A technology that is capable of producing large scale parts is Directed Energy Deposition. This is a cousin of Electron Beam Welding and similar technologies. These technologies have been deployed widely in industry for many years. With Sciaky and Optomec machines one can make 1m to 5m parts. These then are finished by CNC and other processes to smooth them. This limits your design space when comparing the technology to DMLS but it does let one print lower cost parts. These types of technologies are being explored and commercialized for shipbuilding as we speak.

Part Repair 

Directed Energy Deposition can also be used to repair critical parts. A worn down part is brought in and new material is deposited on it. Some of this material is then removed and a rejuvenated part emerges from the machine. This can be done on machines that combine 3D printing with subtractive processes such as the Lumex Avance does. At the Port of Rotterdam a consortium looked at 3D printing marine spares and evaluated the possibilities for them. For shipping contractors these opportunities could be huge if they adopt a technology and can offer cost effective repairs.

Meanwhile the US Navy wishes to put metal 3D printers on board ships. This can let the Navy ships stay afloat longer and could improve their combat readiness throughout a conflict. The higher utilization of Navy ships and being able to repair while under sail is a huge opportunity for the Navy. There are however a lot of technical hurdles when trying to 3D print metal parts on board ships. Stabilizing the 3D printer and fire safety are just some of the things that come to mind.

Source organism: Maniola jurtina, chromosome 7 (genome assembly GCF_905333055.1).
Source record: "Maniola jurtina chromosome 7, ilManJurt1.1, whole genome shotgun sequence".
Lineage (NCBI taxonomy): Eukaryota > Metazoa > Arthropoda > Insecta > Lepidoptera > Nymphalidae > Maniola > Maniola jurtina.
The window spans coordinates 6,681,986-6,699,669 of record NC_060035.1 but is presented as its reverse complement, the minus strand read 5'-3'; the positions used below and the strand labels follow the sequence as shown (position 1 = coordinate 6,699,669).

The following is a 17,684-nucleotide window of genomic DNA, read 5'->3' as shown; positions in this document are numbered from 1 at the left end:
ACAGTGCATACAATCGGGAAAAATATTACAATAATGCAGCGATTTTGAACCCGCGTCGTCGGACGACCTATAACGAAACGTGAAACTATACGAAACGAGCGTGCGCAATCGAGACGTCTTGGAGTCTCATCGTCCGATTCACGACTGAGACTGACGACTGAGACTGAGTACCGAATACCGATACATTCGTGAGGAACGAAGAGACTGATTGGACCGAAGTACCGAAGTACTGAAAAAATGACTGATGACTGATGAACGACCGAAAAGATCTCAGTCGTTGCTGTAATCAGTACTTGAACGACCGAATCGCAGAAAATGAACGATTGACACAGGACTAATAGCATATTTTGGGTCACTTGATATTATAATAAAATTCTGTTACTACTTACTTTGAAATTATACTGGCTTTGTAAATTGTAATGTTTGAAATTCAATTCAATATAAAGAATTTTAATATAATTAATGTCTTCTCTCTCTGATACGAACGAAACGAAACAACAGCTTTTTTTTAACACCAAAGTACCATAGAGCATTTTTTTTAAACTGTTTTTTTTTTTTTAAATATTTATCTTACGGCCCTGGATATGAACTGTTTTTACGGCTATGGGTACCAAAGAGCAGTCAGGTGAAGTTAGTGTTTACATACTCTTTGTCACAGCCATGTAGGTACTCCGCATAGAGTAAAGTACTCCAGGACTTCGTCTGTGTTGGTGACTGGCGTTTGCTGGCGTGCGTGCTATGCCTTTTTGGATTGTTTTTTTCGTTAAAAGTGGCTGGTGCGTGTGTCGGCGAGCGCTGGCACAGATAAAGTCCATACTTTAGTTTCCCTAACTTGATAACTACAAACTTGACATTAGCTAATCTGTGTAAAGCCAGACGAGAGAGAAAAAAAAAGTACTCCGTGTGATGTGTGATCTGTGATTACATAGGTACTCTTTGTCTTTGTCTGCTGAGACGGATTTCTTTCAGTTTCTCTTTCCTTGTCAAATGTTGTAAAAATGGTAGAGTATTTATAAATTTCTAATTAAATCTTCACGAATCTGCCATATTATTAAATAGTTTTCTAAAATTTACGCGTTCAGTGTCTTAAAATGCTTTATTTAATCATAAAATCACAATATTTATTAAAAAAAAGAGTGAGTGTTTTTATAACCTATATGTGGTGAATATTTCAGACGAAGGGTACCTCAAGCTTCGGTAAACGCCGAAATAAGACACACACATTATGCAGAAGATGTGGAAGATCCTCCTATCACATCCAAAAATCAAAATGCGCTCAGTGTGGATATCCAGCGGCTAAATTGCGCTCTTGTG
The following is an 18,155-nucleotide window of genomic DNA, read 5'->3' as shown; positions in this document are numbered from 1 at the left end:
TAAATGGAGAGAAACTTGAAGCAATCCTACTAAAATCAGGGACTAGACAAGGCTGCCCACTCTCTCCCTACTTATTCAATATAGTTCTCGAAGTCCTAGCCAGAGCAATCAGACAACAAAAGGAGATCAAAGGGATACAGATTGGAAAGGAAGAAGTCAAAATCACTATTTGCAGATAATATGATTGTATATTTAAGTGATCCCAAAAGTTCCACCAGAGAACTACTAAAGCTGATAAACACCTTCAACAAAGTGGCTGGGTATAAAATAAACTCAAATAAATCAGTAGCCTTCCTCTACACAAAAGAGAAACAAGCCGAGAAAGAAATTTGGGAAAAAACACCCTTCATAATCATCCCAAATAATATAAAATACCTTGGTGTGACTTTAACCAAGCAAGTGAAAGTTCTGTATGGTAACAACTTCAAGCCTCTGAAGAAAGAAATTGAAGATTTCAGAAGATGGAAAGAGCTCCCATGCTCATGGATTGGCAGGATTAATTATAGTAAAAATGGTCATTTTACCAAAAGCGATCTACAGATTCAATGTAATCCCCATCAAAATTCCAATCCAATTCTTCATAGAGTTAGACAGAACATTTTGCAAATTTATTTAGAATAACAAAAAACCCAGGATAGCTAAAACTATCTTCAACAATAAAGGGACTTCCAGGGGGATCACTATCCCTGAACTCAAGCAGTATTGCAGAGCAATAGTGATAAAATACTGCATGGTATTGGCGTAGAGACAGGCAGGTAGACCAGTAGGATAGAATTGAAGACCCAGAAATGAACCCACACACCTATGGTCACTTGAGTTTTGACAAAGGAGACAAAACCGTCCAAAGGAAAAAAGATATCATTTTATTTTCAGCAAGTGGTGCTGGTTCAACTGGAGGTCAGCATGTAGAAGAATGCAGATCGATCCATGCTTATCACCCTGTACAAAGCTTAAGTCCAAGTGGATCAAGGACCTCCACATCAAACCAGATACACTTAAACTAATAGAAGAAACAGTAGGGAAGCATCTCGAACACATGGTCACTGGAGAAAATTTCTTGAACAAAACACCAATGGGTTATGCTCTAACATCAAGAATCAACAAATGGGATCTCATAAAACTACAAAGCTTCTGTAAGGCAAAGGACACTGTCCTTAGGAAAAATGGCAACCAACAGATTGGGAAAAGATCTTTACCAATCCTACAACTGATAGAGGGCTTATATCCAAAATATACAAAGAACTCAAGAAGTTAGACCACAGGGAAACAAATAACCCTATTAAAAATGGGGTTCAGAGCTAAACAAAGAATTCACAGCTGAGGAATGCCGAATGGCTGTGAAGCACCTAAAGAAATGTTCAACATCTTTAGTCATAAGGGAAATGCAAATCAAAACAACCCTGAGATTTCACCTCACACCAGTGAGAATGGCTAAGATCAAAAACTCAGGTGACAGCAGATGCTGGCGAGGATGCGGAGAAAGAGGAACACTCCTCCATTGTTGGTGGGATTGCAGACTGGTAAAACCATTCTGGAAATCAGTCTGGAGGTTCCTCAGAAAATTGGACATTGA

Wave Models

3D printing has been used for prototypes in the maritime sector. An interesting application is to 3D print wave models for testing ships geometries. This could save considerably on lead times and cost of these one off parts.

Custom Parts for Yachts

In the Yacht and Super yacht industry 3D printing has made the most inroads. Super yachts are often completely one off. Apart from the technical parts everything on a ship can be custom designed and made. Often this is done with craftsmen whose skills let them make anything in wood for example. For certain parts however 3D printing plays a role. Metal coated plastic parts are low weight and can be used inside the ship’s interior. Cast parts or direct metal parts can be used for ornamentation throughout the ship.

Commercialization of Larger Scale Printers

Essentially in order to continue to grow in 3D printing the shipbuilding industry will have to invest itself in commercializing large scale manufacturing using 3D printing. In aviation and space the necessary investments for commercializing their parts are being heavily subsidized by the US and Chinese governments. The automotive industry can piggyback on these investments because they essentially can use the same processes and build volumes. In shipbuilding however we will need to see newer large scale 3D printers for the industry to really be able to use them well. This investment will have to be borne by the shipbuilding industry itself. Given the large scale nature of the parts needed we will expect shipbuilding to be slower to adopt 3D printing than other industries. There are however many interesting opportunities for companies to outperform their peers through using 3D printing in their workflow and in manufacturing.